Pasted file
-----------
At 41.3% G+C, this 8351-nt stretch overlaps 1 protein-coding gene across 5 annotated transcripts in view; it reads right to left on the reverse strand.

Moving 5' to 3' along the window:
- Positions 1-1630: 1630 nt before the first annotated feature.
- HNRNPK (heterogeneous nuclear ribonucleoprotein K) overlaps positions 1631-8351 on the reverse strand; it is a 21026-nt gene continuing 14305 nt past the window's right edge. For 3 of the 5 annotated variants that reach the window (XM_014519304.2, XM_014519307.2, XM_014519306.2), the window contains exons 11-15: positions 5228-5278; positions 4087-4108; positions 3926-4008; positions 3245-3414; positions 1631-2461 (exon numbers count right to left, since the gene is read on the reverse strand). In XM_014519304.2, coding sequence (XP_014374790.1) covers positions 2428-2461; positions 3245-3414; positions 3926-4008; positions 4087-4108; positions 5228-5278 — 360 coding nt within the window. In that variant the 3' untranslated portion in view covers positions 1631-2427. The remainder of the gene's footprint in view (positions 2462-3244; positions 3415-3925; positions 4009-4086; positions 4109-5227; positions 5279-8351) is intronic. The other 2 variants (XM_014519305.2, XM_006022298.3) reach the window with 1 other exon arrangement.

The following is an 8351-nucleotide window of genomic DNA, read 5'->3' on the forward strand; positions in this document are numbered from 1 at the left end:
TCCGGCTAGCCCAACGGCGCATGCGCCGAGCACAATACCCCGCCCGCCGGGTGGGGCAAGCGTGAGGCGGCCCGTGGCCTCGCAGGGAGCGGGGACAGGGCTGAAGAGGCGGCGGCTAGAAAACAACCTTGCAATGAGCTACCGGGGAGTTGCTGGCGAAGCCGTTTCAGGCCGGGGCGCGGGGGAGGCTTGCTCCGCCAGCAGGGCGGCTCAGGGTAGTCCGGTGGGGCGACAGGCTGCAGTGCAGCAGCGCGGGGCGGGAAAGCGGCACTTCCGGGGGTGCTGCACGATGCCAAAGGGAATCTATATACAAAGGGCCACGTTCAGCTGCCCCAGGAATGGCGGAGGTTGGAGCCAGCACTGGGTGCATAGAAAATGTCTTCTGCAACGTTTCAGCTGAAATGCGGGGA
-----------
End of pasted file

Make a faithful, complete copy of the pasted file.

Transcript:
At 41.3% G+C, this 8351-nt stretch overlaps 1 protein-coding gene across 5 annotated transcripts in view; it reads right to left on the reverse strand.

Moving 5' to 3' along the window:
- Positions 1-1630: 1630 nt before the first annotated feature.
- HNRNPK (heterogeneous nuclear ribonucleoprotein K) overlaps positions 1631-8351 on the reverse strand; it is a 21026-nt gene continuing 14305 nt past the window's right edge. For 3 of the 5 annotated variants that reach the window (XM_014519304.2, XM_014519307.2, XM_014519306.2), the window contains exons 11-15: positions 5228-5278; positions 4087-4108; positions 3926-4008; positions 3245-3414; positions 1631-2461 (exon numbers count right to left, since the gene is read on the reverse strand). In XM_014519304.2, coding sequence (XP_014374790.1) covers positions 2428-2461; positions 3245-3414; positions 3926-4008; positions 4087-4108; positions 5228-5278 — 360 coding nt within the window. In that variant the 3' untranslated portion in view covers positions 1631-2427. The remainder of the gene's footprint in view (positions 2462-3244; positions 3415-3925; positions 4009-4086; positions 4109-5227; positions 5279-8351) is intronic. The other 2 variants (XM_014519305.2, XM_006022298.3) reach the window with 1 other exon arrangement.

The following is an 8351-nucleotide window of genomic DNA, read 5'->3' on the forward strand; positions in this document are numbered from 1 at the left end:
TCCGGCTAGCCCAACGGCGCATGCGCCGAGCACAATACCCCGCCCGCCGGGTGGGGCAAGCGTGAGGCGGCCCGTGGCCTCGCAGGGAGCGGGGACAGGGCTGAAGAGGCGGCGGCTAGAAAACAACCTTGCAATGAGCTACCGGGGAGTTGCTGGCGAAGCCGTTTCAGGCCGGGGCGCGGGGGAGGCTTGCTCCGCCAGCAGGGCGGCTCAGGGTAGTCCGGTGGGGCGACAGGCTGCAGTGCAGCAGCGCGGGGCGGGAAAGCGGCACTTCCGGGGGTGCTGCACGATGCCAAAGGGAATCTATATACAAAGGGCCACGTTCAGCTGCCCCAGGAATGGCGGAGGTTGGAGCCAGCACTGGGTGCATAGAAAATGTCTTCTGCAACGTTTCAGCTGAAATGCGGGGA